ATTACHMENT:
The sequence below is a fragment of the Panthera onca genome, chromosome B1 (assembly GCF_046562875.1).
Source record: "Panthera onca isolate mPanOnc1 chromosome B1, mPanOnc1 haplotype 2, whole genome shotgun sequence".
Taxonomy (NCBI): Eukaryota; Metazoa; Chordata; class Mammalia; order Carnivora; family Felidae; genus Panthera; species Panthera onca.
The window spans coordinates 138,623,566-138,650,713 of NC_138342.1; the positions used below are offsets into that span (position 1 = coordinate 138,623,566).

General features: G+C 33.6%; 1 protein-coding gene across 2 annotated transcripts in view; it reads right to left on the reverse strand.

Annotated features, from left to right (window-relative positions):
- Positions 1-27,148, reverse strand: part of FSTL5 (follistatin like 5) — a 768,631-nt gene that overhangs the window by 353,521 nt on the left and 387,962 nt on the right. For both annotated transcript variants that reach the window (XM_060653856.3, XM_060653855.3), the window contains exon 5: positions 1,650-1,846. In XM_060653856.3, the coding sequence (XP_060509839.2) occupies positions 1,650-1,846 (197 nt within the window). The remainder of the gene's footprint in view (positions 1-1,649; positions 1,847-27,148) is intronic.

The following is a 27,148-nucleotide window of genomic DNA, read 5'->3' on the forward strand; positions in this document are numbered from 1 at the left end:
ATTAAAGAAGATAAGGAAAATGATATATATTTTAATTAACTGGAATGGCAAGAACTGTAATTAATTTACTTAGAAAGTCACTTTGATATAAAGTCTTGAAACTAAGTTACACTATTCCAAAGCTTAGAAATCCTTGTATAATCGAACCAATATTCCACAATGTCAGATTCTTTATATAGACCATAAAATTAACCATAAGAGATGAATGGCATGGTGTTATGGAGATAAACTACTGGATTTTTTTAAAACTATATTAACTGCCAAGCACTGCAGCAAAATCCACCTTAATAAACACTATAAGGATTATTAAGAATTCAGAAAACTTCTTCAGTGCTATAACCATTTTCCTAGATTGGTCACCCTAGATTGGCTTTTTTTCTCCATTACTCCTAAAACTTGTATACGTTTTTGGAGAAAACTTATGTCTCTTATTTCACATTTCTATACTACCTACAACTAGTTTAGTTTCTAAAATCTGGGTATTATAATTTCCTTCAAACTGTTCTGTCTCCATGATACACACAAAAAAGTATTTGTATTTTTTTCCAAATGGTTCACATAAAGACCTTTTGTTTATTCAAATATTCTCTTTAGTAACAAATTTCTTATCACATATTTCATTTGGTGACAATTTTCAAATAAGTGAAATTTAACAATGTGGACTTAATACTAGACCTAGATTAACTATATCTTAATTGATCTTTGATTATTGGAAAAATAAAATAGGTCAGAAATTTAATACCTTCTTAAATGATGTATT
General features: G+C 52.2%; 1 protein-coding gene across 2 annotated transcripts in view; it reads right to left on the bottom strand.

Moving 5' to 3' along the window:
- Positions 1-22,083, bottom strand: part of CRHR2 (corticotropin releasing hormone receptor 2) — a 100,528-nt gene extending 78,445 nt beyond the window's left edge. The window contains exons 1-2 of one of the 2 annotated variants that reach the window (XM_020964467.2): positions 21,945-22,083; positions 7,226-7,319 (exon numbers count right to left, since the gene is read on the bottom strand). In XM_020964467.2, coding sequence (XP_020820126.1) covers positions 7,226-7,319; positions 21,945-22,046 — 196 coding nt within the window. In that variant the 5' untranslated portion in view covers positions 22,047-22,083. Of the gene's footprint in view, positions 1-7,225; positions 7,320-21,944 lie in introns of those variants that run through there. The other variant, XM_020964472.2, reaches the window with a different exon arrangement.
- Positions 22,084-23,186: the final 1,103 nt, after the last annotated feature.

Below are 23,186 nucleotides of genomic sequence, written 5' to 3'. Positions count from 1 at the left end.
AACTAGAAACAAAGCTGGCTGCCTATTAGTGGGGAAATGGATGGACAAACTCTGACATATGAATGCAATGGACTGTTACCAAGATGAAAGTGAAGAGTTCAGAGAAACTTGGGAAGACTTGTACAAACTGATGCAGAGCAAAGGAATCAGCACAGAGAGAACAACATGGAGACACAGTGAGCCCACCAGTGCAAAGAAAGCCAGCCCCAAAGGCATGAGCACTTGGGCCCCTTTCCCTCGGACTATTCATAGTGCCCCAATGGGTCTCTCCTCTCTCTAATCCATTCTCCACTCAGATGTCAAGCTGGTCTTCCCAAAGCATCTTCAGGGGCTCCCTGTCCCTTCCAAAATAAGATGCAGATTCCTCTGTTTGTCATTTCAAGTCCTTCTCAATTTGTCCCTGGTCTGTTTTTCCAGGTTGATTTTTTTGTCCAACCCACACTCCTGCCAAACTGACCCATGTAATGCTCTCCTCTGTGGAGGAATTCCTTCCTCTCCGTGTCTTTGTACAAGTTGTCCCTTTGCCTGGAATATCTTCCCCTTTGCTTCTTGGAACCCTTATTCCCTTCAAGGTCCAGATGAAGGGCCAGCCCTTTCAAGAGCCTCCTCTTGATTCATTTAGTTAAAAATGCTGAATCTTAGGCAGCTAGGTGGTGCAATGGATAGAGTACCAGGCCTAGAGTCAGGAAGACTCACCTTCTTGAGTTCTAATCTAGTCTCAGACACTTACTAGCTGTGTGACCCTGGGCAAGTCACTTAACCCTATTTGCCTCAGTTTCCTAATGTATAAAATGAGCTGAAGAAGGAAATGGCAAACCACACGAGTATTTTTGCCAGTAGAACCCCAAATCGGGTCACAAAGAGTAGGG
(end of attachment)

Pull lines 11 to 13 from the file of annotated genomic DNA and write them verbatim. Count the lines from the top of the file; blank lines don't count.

Moving 5' to 3' along the window:
- Positions 1-22,083, bottom strand: part of CRHR2 (corticotropin releasing hormone receptor 2) — a 100,528-nt gene extending 78,445 nt beyond the window's left edge. The window contains exons 1-2 of one of the 2 annotated variants that reach the window (XM_020964467.2): positions 21,945-22,083; positions 7,226-7,319 (exon numbers count right to left, since the gene is read on the bottom strand). In XM_020964467.2, coding sequence (XP_020820126.1) covers positions 7,226-7,319; positions 21,945-22,046 — 196 coding nt within the window. In that variant the 5' untranslated portion in view covers positions 22,047-22,083. Of the gene's footprint in view, positions 1-7,225; positions 7,320-21,944 lie in introns of those variants that run through there. The other variant, XM_020964472.2, reaches the window with a different exon arrangement.
- Positions 22,084-23,186: the final 1,103 nt, after the last annotated feature.